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14 responses to “Grilled Fish on the ‘Half Shell’”

  1. Joel

    Won’t grilling with the scales on create really nasty, burned fingernail like char on the underside of the fish?

  2. Mark

    I’ve never heard of brining fish. What’s the upside? Don’t they come pre-brined from the ocean?

  3. RobbieAnn Montgomery

    Hey Hank,
    Your story reminds me of Crappie fishing in Colorado when I was a teen-ager. We were catching them like crazy but throwing them back. Finally one of the locals asked my Daddy why we were doing that and when Daddy told him that they weren’t big enough to keep the man told Daddy that that was as big as they got! Needless, to say we were glad to move home to Mississippi where the Crappie are routinely 2 pounds and bigger!

  4. Isaac

    I cook walleye the same way minus the brine, and rub the fillet with butter rather than oil before dousing it with Cajun or blackened fish seasoning. I’ll have to try brining it next time, thanks for the idea. I also like to toss a handful of alder chips on the grill right before I throw the fish on, gives it a nice smoky flavor.

  5. The Internet Kitchen: Dim Sum and MSG - Macheesmo

    […] Grilled Fish on the Half Shell – This is a crazy recipe in that it’s actually very easy. I’ve just never thought of it. If you can find a nice piece of fish with thick skin and scales, this is the only way to do it this time of year in my opinion. (@ Hunter Angler Gardener Cook) […]

  6. Taylor

    When we do this with redfish (yup, gulf coasties) we scoop the meat right out of the “half shell” when the fish is done and leave the skin right on the grill. It’s easy to scrape off the next time you fire it up.

  7. Mike Wascher

    Years ago I was working off the coast of Vancouver Island, BC. One of our boats asked if they would be needed, they wanted to dig some clams & catch some fish for dinner. They were fishing a deep hole right off the island I was working on. I watched a sailor pull up a rockfish that was somewhat shorter than he was, but probably outweighed him.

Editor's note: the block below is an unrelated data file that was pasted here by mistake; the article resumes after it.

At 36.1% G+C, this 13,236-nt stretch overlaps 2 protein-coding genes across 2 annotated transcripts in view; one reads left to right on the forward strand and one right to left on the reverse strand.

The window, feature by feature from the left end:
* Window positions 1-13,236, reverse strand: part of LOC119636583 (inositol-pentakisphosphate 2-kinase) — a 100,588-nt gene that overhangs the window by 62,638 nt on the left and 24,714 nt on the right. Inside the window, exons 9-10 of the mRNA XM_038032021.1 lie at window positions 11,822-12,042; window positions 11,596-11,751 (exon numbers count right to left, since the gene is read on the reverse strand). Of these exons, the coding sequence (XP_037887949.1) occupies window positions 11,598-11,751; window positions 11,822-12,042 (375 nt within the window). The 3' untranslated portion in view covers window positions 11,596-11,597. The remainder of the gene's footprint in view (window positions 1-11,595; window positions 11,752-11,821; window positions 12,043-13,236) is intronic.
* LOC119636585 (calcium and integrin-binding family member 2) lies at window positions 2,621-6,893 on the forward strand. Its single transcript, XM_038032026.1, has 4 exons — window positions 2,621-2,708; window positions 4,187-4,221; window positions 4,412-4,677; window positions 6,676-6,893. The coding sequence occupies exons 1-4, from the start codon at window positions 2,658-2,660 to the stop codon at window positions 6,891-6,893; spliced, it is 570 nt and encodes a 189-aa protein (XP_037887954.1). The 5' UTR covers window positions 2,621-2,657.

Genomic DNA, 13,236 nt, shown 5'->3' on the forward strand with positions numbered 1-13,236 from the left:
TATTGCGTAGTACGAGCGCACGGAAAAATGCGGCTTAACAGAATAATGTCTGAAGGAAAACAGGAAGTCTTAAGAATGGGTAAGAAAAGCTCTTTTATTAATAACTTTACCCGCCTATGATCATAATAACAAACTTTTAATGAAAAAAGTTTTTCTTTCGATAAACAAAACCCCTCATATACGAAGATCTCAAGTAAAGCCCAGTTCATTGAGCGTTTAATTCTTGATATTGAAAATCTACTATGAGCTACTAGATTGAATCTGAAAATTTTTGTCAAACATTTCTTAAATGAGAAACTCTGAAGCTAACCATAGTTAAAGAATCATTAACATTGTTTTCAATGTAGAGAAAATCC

The bat had steamed clams & roast rockfish for us to dine on when it took us back to shore.

  8. Chelsea McCarthy

    I’m glad to hear that you loved your time aboard the Sikumi, especially fishing! Haha.. I love your description of catching the Yelloweye… classic!

  9. Mike Sowards


    Yelloweye is probably the tastiest fish we have in Alaska.

    If you have a chance make fish sauce from the head of your yelloweye.

    See Marcella Hazan’s Elements of Classic Italian Cooking.

    The result is a very intensely flavored sauce, so rich.

    Put those fish heads to use you will be amazed at the results.

    Everybody that I know that has tried this just raves about how good it is.

  10. John VanderMyde

    This is how I do Triggerfish – even though it’s not that thick, the meat is so dense and the scales so tough it can take it.

  11. ken mcbroom

    Hi Hank

    I lived on a boat in Juneau for a couple years and treasured the Yellow Eye when I was able to catch one. I miss those days when I could catch a Yellow Eye or Halibut and pop it on the grill or in the oven within minutes. Alaska is a sacred place that all should visit. Of course we cooked salmon on the planks but I have never heard of this method but I want to try it. Do you think it would work with walleye? I know the scales aren’t big but the skin is fairly thick.


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